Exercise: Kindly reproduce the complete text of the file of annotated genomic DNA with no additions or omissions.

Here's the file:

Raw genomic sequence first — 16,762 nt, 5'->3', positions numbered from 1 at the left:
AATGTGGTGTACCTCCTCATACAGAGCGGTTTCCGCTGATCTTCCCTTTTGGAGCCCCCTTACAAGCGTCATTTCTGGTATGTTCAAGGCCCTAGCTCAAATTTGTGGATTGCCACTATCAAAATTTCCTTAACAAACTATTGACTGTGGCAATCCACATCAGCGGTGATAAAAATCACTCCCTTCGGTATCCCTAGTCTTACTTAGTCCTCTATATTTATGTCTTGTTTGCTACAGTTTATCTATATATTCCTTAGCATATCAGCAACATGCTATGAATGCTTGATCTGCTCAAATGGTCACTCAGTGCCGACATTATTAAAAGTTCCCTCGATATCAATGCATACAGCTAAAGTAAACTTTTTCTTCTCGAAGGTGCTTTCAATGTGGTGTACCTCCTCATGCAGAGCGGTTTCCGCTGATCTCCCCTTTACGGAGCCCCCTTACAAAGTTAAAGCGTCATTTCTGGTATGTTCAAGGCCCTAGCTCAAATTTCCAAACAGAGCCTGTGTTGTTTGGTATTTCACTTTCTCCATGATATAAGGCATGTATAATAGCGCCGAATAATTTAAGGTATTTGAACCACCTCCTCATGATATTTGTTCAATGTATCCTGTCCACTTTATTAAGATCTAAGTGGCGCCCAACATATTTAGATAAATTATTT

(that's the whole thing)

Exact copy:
Raw genomic sequence first — 16,762 nt, 5'->3', positions numbered from 1 at the left:
AATGTGGTGTACCTCCTCATACAGAGCGGTTTCCGCTGATCTTCCCTTTTGGAGCCCCCTTACAAGCGTCATTTCTGGTATGTTCAAGGCCCTAGCTCAAATTTGTGGATTGCCACTATCAAAATTTCCTTAACAAACTATTGACTGTGGCAATCCACATCAGCGGTGATAAAAATCACTCCCTTCGGTATCCCTAGTCTTACTTAGTCCTCTATATTTATGTCTTGTTTGCTACAGTTTATCTATATATTCCTTAGCATATCAGCAACATGCTATGAATGCTTGATCTGCTCAAATGGTCACTCAGTGCCGACATTATTAAAAGTTCCCTCGATATCAATGCATACAGCTAAAGTAAACTTTTTCTTCTCGAAGGTGCTTTCAATGTGGTGTACCTCCTCATGCAGAGCGGTTTCCGCTGATCTCCCCTTTACGGAGCCCCCTTACAAAGTTAAAGCGTCATTTCTGGTATGTTCAAGGCCCTAGCTCAAATTTCCAAACAGAGCCTGTGTTGTTTGGTATTTCACTTTCTCCATGATATAAGGCATGTATAATAGCGCCGAATAATTTAAGGTATTTGAACCACCTCCTCATGATATTTGTTCAATGTATCCTGTCCACTTTATTAAGATCTAAGTGGCGCCCAACATATTTAGATAAATTATTT